Last updated : 22.12.2015
Author : Akira Katakami
Nowadays, many native Japanese speakers both young and old claim that they are “forgetting their kanji”. This is also a topic that is often covered in the media as well. The claim is during this information age many Japanese have forgotten their kanji.
Yes and no. In terms of writing ability, you could argue that Japanese people have somewhat forgotten kanji. As most people don’t write things by hand anymore it has gotten easier to forget. It’s the same as how English speakers say they’ve forgotten how to spell sometimes. However, this does not mean that Japanese cannot write any kanji. It merely means they occasionally forget how to write the more complicated kanji.
However, when the question is about reading, the answer is an overwhelming no. In Japan, all writing is done using kanji except for those intended for school age children. There is no movement in the way of reducing the amount of kanji either. While Japanese may have lost some ability in the way of writing kanji, this is simply not the case in terms of reading.
I would argue that there are two main reasons. The first is practical: Japanese kanji are essential in order to read Japanese. Kanji convey meaning and help also differentiate between the hundreds of homonyms in Japanese.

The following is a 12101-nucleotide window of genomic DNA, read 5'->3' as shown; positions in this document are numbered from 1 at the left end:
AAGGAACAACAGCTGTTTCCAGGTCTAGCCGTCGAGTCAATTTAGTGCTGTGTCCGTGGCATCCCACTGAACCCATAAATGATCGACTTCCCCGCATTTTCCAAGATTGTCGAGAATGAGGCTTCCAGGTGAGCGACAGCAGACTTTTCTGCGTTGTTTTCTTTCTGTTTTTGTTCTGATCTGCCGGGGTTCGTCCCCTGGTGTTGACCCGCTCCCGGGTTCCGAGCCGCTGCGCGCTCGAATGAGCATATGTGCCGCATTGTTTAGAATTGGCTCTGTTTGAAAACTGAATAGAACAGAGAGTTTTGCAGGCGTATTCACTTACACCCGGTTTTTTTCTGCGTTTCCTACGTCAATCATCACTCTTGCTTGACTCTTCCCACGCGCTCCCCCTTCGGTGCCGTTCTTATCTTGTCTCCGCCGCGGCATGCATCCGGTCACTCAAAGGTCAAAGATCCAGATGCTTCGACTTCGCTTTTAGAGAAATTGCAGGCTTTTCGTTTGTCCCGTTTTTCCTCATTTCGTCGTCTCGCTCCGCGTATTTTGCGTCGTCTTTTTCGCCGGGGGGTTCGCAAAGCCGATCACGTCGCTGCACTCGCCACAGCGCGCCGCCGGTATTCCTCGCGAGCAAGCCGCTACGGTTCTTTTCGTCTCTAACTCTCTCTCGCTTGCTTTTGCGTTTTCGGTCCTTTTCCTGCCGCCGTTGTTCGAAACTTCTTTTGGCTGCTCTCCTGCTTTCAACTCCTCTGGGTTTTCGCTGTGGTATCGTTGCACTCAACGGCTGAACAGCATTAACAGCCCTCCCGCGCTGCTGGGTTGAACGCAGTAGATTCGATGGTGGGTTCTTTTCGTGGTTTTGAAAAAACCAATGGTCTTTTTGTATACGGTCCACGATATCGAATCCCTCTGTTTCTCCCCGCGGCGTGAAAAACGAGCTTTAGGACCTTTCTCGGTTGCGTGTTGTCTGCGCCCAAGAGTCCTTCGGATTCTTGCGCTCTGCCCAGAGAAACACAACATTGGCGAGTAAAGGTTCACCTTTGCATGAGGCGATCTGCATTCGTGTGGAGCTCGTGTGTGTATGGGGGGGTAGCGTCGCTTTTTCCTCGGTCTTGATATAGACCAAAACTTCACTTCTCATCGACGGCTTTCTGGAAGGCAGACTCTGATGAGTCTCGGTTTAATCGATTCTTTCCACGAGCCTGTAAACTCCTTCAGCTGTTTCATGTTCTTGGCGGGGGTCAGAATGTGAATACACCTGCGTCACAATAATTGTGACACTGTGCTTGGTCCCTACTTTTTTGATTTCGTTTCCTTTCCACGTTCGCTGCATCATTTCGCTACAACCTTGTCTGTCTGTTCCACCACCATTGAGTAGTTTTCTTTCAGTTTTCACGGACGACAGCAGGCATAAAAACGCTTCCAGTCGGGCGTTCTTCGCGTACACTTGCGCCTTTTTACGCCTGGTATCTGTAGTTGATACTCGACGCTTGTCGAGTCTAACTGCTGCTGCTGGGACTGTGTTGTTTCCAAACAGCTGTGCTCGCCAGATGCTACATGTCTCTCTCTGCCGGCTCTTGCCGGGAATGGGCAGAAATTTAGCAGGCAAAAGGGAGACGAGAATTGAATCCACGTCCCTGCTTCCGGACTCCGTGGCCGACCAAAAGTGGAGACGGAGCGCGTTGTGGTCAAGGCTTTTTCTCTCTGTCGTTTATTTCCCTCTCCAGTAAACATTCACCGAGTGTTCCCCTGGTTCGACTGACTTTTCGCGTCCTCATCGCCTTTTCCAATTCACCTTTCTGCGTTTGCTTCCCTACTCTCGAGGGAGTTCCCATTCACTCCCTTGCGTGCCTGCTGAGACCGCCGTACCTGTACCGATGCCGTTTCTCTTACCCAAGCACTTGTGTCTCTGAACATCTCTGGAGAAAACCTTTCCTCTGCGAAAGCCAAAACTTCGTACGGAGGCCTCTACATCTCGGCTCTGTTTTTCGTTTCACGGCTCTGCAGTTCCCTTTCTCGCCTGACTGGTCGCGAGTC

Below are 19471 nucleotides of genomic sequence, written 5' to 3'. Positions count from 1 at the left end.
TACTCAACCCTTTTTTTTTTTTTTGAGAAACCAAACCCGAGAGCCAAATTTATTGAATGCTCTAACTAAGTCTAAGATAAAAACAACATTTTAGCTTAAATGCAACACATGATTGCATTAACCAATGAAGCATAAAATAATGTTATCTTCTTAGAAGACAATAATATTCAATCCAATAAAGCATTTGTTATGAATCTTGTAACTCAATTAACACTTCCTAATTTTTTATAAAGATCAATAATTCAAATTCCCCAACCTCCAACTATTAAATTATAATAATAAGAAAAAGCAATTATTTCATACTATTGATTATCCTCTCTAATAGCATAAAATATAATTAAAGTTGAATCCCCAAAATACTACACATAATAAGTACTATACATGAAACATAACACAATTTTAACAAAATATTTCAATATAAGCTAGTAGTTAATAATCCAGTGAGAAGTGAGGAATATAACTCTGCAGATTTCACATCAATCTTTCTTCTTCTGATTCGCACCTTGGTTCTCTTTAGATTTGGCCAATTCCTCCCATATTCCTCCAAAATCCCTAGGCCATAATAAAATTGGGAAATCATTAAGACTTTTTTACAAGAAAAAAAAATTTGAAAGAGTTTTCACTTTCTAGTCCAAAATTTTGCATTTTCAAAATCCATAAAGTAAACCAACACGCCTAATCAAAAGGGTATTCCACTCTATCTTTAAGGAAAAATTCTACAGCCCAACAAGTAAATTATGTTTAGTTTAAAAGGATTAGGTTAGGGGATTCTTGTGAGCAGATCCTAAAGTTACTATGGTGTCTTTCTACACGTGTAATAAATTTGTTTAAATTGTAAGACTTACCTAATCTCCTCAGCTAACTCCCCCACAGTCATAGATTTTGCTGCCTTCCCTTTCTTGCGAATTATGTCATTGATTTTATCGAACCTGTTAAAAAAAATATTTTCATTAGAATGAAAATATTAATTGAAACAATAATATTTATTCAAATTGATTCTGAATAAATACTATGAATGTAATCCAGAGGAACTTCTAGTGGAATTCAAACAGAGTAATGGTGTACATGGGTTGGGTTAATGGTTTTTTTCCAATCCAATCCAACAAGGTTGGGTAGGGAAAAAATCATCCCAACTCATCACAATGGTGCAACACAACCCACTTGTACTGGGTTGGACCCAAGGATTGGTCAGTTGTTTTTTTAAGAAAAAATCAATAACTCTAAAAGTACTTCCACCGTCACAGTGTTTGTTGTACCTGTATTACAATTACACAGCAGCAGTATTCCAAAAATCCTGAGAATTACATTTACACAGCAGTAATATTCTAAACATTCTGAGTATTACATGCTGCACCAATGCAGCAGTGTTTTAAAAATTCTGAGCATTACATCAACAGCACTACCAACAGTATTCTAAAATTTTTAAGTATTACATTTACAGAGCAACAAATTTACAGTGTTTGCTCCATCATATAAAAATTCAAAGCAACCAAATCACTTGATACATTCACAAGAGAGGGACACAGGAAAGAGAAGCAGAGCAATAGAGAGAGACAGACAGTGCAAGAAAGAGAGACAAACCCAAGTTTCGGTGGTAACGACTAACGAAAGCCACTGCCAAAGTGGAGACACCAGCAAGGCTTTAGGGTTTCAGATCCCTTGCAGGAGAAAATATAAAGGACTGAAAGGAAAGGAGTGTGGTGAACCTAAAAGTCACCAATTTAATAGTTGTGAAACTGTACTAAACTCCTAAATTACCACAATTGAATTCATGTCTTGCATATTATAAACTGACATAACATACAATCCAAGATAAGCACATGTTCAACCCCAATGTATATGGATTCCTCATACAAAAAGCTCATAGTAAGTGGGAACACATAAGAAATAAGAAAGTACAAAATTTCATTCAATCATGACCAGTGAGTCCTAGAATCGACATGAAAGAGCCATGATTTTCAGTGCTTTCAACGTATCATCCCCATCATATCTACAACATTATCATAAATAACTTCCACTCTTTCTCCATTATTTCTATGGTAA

Second, and more importantly, kanji are an invaluable part of Japanese culture. When you look at the way that Japanese people use kanji you can sort of get a sense of their personality.
Ideas and concepts that are important to the Japanese tend to have their own kanji. This is also true for objects of beauty. For example, the word “akatsuki” (暁) means the lights before the dawn. Not the dawn itself, but the light before it. It’s quite beautiful to imagine.
Another example of the beauty hidden within kanji is the word “komorebi” (木漏れ日). It uses the kanji “tree”, “through”, and “light” to mean the light fluttering through the leaves of the trees. “Akatsuki” and “komorebi” are both expressions that do not exist in English and many other languages and are made possible by kanji.
While it some ways Japanese are forgetting their kanji, kanji are still very important to the Japanese. Learning about the culture and beauty behind the kanji are just two of the many reasons to get acquainted with this historical art.
Seigakudou(静岳堂), a working calligrapher and native Japanese, will write your name in Kanji. Rather than a computer font, your kanji name will be hand-brushed by a professional calligrapher.
The translation from English to Japanese will be undertaken by a professional native Japanese translator with a kanji proficiency qualification, you can be sure of an error free standard. Also, an explanation of your kanji name will be provided in English.